NCPA - National Center for Policy Analysis

Married, Intact Families Yield Higher Incomes

October 30, 2014

In a new report for the American Enterprise Institute, W. Bradford Wilcox and Robert I. Lerman look at the link between today's economy and family structure.

America's family structure -- and corresponding economic situation -- has changed since 1950. From 1950 to 1979, families saw an 80 percent increase in income and almost 90 percent of working-age men were employed. Since that time, things have changed, with family incomes stagnating and male employment falling. At the same time, the marriage rate has fallen.

Wilcox and Lerman describe the link between marriage and incomes:

  • The drop in the marriage rate is having a significant impact on incomes. If the United States had a married parenthood rate at the same level that it had in 1980, the median income of families with children would increase by 44 percent.
  • Since 1979, 37 percent of the decline in the male employment rate is due to the drop in the number of intact families.
  • Children who grow up with both parents in the home tend to be higher educated and have higher incomes. Both men and women earn an income premium of $6,500 and $4,700, respectively, simply for growing up in an intact household.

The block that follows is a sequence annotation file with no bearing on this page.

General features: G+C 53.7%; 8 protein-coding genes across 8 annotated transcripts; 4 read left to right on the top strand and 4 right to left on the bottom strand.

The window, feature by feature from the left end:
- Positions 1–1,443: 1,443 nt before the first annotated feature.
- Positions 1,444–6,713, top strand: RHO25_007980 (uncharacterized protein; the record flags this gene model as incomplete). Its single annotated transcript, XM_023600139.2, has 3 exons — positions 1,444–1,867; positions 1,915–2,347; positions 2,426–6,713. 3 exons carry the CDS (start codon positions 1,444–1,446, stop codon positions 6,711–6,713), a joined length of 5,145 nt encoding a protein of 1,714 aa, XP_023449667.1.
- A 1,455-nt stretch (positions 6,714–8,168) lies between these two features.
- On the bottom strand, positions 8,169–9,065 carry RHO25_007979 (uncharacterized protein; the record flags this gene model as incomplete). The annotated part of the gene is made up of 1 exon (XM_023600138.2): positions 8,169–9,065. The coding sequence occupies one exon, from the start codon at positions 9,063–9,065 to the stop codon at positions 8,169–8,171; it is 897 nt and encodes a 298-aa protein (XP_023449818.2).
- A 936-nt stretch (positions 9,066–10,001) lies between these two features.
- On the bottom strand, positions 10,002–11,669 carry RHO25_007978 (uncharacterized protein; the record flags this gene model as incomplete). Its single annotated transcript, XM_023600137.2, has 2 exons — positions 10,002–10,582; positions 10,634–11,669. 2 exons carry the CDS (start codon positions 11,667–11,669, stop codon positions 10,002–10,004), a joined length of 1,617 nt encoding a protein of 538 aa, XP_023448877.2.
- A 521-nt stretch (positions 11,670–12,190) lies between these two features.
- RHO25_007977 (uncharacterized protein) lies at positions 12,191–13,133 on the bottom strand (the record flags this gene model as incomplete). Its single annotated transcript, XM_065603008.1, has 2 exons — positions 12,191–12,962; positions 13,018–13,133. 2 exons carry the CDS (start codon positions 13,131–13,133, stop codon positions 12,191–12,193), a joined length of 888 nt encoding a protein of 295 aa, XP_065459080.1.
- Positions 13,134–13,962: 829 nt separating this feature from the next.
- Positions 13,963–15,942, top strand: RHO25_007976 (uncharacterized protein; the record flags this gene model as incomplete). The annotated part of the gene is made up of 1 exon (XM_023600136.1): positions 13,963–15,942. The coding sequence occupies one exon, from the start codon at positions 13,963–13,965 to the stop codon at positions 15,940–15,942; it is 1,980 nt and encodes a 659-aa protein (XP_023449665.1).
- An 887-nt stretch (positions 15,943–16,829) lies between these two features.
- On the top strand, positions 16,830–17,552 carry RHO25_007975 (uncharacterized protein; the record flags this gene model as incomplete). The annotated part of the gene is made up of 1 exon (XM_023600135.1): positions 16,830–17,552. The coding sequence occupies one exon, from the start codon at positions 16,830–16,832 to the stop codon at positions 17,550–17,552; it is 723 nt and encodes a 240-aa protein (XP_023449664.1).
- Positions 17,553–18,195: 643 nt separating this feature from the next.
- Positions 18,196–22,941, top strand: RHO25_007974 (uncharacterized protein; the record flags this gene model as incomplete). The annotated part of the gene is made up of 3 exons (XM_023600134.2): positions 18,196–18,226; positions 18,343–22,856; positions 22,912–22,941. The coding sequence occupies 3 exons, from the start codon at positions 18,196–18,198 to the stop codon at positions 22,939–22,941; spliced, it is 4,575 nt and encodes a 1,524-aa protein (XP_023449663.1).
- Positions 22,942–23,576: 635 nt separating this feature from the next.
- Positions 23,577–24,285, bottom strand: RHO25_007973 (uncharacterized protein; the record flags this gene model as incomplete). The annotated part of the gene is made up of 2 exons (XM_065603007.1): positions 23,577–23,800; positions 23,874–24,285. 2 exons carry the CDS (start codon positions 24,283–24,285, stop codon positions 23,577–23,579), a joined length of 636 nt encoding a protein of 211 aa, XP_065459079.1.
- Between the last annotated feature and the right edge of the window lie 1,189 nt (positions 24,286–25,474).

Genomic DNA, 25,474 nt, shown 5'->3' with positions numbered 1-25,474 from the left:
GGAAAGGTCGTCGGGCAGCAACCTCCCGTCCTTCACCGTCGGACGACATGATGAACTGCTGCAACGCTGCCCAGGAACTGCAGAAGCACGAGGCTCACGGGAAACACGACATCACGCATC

• Married men have an income "marriage premium" of $15,900 annually, compared to their single counterparts, making family incomes higher.
  • Married couples who themselves were raised by intact families have a family income premium of $42,000 compared to their unmarried counterparts raised in non-intact families.

The researchers hope that policymakers will recognize the vital role that family and marriage play in economic security. They encourage government policies that strengthen marriage, remove penalties on marriage and improve economic opportunities for families, including by expanding the earned income tax credit and expanding vocational programs that improve job prospects for young adults.

Source: W. Bradford Wilcox and Robert I. Lerman, "For richer, for poorer: How family structures economic success in America," American Enterprise Institute, October 28, 2014.


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